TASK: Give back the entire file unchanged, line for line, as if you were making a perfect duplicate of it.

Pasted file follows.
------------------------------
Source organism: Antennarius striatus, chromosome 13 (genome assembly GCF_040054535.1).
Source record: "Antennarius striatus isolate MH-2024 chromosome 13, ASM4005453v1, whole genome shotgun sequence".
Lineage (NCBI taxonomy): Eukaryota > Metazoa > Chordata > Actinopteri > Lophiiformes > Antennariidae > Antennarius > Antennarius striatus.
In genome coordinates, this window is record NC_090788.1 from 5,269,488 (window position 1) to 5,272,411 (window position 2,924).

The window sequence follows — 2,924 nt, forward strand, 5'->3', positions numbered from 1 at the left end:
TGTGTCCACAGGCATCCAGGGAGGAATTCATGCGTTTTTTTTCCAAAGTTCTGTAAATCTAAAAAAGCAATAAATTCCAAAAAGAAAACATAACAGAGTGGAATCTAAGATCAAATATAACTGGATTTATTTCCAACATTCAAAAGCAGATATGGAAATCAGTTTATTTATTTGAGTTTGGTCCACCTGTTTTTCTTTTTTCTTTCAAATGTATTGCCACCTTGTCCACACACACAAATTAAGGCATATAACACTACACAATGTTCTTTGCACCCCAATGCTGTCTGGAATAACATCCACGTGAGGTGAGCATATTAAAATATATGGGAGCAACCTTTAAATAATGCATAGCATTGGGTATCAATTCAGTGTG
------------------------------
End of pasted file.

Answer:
Source organism: Antennarius striatus, chromosome 13 (genome assembly GCF_040054535.1).
Source record: "Antennarius striatus isolate MH-2024 chromosome 13, ASM4005453v1, whole genome shotgun sequence".
Lineage (NCBI taxonomy): Eukaryota > Metazoa > Chordata > Actinopteri > Lophiiformes > Antennariidae > Antennarius > Antennarius striatus.
In genome coordinates, this window is record NC_090788.1 from 5,269,488 (window position 1) to 5,272,411 (window position 2,924).

The window sequence follows — 2,924 nt, forward strand, 5'->3', positions numbered from 1 at the left end:
TGTGTCCACAGGCATCCAGGGAGGAATTCATGCGTTTTTTTTCCAAAGTTCTGTAAATCTAAAAAAGCAATAAATTCCAAAAAGAAAACATAACAGAGTGGAATCTAAGATCAAATATAACTGGATTTATTTCCAACATTCAAAAGCAGATATGGAAATCAGTTTATTTATTTGAGTTTGGTCCACCTGTTTTTCTTTTTTCTTTCAAATGTATTGCCACCTTGTCCACACACACAAATTAAGGCATATAACACTACACAATGTTCTTTGCACCCCAATGCTGTCTGGAATAACATCCACGTGAGGTGAGCATATTAAAATATATGGGAGCAACCTTTAAATAATGCATAGCATTGGGTATCAATTCAGTGTG